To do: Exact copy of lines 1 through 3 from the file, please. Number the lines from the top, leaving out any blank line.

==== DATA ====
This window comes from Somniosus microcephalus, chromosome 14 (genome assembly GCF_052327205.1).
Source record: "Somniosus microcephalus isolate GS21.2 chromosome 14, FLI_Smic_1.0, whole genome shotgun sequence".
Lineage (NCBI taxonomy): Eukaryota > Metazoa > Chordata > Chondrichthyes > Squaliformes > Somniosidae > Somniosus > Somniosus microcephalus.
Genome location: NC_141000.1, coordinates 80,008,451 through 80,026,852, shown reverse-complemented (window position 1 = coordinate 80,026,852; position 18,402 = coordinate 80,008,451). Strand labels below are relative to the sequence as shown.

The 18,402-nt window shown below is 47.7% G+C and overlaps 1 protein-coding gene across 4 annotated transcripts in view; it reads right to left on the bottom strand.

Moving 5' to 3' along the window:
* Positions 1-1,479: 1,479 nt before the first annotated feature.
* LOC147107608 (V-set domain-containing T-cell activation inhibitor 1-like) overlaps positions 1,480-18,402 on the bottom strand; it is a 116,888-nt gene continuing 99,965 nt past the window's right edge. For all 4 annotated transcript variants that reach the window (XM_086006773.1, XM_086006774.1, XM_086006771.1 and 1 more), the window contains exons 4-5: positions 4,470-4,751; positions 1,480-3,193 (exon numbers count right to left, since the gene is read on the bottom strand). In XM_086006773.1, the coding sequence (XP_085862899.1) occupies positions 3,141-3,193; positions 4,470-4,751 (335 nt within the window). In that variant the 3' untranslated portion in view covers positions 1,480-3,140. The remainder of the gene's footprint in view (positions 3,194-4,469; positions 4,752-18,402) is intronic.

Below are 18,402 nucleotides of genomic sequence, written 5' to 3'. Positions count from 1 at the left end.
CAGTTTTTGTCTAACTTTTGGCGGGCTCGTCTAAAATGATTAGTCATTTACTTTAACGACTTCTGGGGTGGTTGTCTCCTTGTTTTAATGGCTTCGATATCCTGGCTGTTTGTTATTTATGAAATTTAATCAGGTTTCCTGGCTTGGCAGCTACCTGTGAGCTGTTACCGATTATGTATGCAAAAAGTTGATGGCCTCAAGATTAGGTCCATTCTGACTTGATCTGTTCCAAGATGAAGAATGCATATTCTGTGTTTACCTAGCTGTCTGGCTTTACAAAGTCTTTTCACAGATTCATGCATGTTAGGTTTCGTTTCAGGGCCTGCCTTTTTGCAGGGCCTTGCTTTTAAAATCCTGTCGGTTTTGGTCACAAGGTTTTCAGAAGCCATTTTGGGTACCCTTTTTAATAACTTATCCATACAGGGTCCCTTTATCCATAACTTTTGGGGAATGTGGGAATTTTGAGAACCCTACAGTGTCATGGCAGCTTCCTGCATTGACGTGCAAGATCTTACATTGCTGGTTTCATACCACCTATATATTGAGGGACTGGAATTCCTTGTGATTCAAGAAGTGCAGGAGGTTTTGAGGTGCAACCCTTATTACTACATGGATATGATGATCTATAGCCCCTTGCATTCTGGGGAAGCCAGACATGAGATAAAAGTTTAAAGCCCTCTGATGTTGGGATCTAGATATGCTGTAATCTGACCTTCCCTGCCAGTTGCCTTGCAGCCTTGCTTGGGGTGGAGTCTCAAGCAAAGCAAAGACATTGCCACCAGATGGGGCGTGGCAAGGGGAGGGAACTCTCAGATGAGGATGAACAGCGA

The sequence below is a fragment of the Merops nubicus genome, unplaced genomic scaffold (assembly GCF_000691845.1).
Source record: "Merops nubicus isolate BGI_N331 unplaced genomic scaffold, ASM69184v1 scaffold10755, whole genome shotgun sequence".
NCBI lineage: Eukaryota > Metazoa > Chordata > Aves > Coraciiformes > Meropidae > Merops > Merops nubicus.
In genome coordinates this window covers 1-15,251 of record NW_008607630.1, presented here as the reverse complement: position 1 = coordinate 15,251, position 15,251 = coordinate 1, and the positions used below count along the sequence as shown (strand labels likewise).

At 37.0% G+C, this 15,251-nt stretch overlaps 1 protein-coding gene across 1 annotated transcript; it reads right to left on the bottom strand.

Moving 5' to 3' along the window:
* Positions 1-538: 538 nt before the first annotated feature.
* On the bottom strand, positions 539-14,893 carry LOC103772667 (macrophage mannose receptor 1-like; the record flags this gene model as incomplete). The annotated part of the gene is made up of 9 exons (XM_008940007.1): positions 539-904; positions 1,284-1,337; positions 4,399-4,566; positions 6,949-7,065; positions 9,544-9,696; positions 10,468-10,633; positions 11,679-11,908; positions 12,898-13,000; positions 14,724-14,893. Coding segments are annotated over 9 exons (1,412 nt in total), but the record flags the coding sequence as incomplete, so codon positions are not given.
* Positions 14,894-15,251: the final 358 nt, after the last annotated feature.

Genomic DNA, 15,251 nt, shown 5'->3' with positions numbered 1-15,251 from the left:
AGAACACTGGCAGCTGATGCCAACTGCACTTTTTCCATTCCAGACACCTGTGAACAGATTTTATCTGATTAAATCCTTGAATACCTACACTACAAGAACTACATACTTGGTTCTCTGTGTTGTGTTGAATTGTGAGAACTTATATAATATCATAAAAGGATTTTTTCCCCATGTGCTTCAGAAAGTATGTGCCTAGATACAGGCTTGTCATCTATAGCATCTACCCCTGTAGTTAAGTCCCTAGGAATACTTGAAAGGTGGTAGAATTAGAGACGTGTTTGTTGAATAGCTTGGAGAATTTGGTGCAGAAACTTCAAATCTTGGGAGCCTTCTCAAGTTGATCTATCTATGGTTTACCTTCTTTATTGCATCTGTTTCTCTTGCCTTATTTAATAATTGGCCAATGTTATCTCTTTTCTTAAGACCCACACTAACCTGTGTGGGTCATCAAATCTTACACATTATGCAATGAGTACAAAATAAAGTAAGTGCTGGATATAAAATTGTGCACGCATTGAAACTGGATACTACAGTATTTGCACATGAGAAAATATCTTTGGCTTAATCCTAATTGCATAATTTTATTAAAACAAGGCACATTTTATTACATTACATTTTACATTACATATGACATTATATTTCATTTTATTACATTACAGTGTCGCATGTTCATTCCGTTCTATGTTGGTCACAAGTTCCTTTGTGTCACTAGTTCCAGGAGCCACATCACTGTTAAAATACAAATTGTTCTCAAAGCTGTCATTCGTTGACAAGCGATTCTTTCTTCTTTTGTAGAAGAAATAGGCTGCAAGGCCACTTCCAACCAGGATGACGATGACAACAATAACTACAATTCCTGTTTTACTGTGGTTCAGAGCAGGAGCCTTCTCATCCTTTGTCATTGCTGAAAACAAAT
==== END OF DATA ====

This window comes from Somniosus microcephalus, chromosome 14 (genome assembly GCF_052327205.1).
Source record: "Somniosus microcephalus isolate GS21.2 chromosome 14, FLI_Smic_1.0, whole genome shotgun sequence".
Lineage (NCBI taxonomy): Eukaryota > Metazoa > Chordata > Chondrichthyes > Squaliformes > Somniosidae > Somniosus > Somniosus microcephalus.